For centuries, the church depicted God and the universe as a sphere. Descartes discarded the sphere. So what?
Most folks are unfamiliar with what C.S. Lewis called “the discarded image.” It’s a sphere depicting the Triune God who is love. The universe is also a sphere. The Triune God created a spherical universe to express his love.
Medieval art depicts the universe as a sphere with a series of three spheres, or heavens, expanding from the center out. God dwells in the heavens yet transcends the universe. In The Discarded Image, Lewis writes that, at the center of the universe, we see love. Love governs the universe.
The Apostle Paul discovered this. Caught up to the third heaven (I Cor.12:2), he discovered the center of the universe is love (I Cor.13). At the core of our being, we are designed to “marry” God’s Son (II Cor.12).
René Descartes discarded all this.
We associate Descartes with the Enlightenment. I think, therefore I am. I can figure things out. We can figure some things out, but Descartes went too far.
“Figuring” is a math term (i.e., do the figures). Descartes reduced the universe to mathematics, introducing a linear method of measurement called the Cartesian coordinate system. It’s helpful in science, engineering, navigation, economics, and so on. But not for transcendence.
In Descartes’ system, I stand on the Earth and peer outward into an infinitely expanding firmament of stars and planets ruled by the laws of math and science. Thus, at the center of the universe, Lewis wrote that we see “unalterable law.” Law, not love, governs the universe. Life is about figuring things out (doing the math) more than being married to Jesus.
This is the death of transcendence. But it was the advent of the Western world becoming left-brain. That’s right. Over time, Descartes’ bias for “figuring out” led to a large bias overall for the left hemisphere.
Neuroimaging tells us why. We pay attention to the world in two different ways. In the right hemisphere, experiences first become “present” to us. This is largely passive, as we never know what’s coming next. In the left hemisphere, experiences are “re-presented” in an attempt to “figure them out.” This is mostly active. Neither hemisphere is superior, but as Iain McGilchrist writes, “It is the task of the right hemisphere to carry the left beyond, to something new, something ‘Other’ than itself.” The right hemisphere keeps us in touch with transcendence. The left doesn’t.
Our bias for the left hemisphere means we teach truth with little transcendence. We see this in how we describe doctrine. Justification by faith. Substitutionary atonement. All true, but this is the language of the law, not love. It’s truth that hardly evokes a sense of transcendence.
Religious “nones” sense this. Many long for transcendence. They feel it in cathedrals, where the architecture draws you upward to Eternity. But older traditions often lack zeal. Contemporary traditions, on the other hand, have zeal but rarely evoke a sense of transcendence. The architecture, language, and worship typically draw everything downward to the stage.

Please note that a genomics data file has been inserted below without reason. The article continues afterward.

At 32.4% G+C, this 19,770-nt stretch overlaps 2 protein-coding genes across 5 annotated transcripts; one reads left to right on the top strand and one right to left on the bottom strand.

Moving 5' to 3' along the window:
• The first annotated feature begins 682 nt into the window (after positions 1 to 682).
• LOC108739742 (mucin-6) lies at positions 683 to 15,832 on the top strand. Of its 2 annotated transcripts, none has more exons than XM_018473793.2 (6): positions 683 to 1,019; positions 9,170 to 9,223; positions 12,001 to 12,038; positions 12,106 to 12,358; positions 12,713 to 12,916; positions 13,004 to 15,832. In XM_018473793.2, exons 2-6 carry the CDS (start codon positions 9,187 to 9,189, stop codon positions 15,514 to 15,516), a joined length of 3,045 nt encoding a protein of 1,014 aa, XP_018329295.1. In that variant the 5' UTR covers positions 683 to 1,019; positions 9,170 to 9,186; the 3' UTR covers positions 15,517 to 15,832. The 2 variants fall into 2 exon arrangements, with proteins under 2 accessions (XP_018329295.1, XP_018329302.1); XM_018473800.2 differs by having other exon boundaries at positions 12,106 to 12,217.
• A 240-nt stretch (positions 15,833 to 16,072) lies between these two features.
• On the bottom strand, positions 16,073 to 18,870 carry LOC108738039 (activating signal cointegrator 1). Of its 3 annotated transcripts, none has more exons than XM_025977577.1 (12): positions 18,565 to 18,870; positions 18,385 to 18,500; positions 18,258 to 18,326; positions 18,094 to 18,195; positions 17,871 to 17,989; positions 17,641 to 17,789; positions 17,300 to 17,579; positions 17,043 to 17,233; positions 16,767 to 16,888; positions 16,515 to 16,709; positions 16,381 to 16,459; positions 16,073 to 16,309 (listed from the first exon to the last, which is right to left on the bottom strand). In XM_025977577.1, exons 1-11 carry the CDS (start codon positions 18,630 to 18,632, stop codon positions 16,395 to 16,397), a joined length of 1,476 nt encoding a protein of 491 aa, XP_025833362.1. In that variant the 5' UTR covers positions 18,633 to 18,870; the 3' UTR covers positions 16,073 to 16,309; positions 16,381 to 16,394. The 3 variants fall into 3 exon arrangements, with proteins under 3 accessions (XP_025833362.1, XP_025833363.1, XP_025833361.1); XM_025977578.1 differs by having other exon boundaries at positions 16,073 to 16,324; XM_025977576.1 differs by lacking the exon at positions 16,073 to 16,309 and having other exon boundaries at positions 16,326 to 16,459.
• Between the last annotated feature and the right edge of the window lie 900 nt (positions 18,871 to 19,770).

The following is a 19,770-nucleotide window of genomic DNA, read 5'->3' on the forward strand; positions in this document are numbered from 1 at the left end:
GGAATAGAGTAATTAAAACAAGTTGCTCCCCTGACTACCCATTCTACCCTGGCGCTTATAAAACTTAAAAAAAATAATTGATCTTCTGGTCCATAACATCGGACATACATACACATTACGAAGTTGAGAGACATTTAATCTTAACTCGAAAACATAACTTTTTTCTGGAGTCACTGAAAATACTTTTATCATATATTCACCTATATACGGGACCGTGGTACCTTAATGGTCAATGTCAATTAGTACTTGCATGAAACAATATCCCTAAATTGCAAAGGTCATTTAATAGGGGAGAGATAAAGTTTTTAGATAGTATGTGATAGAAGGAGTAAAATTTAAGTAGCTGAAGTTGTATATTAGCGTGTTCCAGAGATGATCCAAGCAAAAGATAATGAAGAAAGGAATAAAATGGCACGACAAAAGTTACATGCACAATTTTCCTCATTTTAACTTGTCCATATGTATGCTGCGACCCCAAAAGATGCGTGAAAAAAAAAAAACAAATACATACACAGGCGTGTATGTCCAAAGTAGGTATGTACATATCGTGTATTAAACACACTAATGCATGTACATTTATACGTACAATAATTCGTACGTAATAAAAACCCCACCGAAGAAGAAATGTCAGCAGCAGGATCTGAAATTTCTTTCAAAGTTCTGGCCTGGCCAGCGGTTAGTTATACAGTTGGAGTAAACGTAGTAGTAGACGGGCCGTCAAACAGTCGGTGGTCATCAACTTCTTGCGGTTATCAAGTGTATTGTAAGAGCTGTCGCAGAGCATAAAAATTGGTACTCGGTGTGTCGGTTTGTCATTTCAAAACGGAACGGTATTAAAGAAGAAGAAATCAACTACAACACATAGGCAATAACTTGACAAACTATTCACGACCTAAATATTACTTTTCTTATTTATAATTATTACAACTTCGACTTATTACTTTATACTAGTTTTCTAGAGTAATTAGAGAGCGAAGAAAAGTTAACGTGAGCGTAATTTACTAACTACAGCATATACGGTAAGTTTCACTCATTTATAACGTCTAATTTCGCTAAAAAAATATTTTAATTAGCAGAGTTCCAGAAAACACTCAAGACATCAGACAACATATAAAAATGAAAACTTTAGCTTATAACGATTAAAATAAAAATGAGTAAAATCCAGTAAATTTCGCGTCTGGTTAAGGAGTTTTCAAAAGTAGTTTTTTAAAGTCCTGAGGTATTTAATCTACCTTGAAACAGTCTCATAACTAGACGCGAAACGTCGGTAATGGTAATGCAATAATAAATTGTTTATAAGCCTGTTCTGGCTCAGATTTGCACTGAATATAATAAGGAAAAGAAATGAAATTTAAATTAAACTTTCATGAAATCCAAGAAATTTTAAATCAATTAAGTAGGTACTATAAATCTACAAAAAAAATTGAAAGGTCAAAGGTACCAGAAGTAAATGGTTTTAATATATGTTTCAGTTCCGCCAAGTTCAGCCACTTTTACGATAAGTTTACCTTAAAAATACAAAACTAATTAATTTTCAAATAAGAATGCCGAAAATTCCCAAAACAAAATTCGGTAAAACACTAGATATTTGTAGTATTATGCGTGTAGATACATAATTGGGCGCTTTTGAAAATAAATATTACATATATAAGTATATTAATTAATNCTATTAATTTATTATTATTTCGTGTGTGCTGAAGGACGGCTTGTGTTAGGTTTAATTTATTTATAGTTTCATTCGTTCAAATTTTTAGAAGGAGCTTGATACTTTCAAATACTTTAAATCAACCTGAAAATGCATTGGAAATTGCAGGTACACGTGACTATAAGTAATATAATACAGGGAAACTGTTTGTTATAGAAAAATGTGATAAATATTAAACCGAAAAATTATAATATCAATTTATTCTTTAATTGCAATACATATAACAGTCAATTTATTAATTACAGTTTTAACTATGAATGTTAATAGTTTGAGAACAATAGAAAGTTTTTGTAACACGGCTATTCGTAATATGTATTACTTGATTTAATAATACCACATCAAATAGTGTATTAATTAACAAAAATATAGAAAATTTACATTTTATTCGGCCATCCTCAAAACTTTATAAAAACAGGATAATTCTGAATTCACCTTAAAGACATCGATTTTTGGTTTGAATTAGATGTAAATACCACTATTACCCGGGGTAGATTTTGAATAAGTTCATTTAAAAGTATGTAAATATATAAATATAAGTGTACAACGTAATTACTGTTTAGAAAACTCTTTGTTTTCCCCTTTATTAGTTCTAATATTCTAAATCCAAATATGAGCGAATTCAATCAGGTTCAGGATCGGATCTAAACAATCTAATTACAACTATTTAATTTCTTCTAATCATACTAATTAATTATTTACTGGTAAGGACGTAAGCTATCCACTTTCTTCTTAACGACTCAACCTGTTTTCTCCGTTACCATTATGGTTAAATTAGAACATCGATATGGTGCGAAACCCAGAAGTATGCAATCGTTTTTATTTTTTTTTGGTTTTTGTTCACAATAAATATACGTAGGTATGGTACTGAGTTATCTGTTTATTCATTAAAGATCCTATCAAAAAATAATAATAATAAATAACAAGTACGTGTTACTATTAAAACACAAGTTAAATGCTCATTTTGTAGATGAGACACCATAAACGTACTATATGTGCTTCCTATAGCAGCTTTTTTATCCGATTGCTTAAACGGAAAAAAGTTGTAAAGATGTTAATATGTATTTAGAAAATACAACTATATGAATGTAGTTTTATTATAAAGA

That’s why many Americans are leaving the church. Social scientists report that 76 percent of those described as religious nones or “religiously unaffiliated” have a church background. Close to 40 percent of millennials fit this profile. They were taught truth but experienced little transcendence. Fifty-nine percent of millennials who grew up in the church have dropped out at some point. Roughly 80 percent of teens in evangelical church youth groups will abandon the faith after two years in college.
Lewis attributed this to a discarded image, a sphere. He predicted the abolition of what it means to be human. Life would be based in law, not love, truth with little transcendence. Education would become technological (STEM). These are helpful disciplines, but they bias the left hemisphere.
And they miss the big picture. The universe is not infinitely expanding. Only God is infinite. He transcends the universe yet is at the center. God is a sphere, as is the universe he created. We’ve forgotten this, which is why Iain McGilchirst (a religious none) writes, “Western Christianity has been active in undermining itself.” We’re undermining a sense of transcendence.
Lewis felt the medieval world was last to remember the sphere. Medieval thought assigned supernatural beings—ghosts and ghouls and goblins—to a “place of residence between air and Earth.” They evoke a “welcome hint of wildness and uncertainty into a universe that is in danger of being a little too self-explanatory.” The Cartesian system is a little too self-explanatory. Halloween is a good way to discard it, offering a “welcome hint of wildness.”
We’ll look at that next week.
 c.f., Iain McGilchrist, The Master and His Emissary: The Divided Brain and the Making of the Western World (Yale University Press, 2010)
 “‘Nones’ on the Rise,” Pew Research Center, October 9, 2012, pewforum/org/2012/10/09nones-on-the-rise
 “Americans Divided on Importance of Church,” Barna Research Group, March 24, 2014.
 Drew Dyck, “The Leavers; Young Doubters Exit the Church,” Christianity Today, November 19, 2010.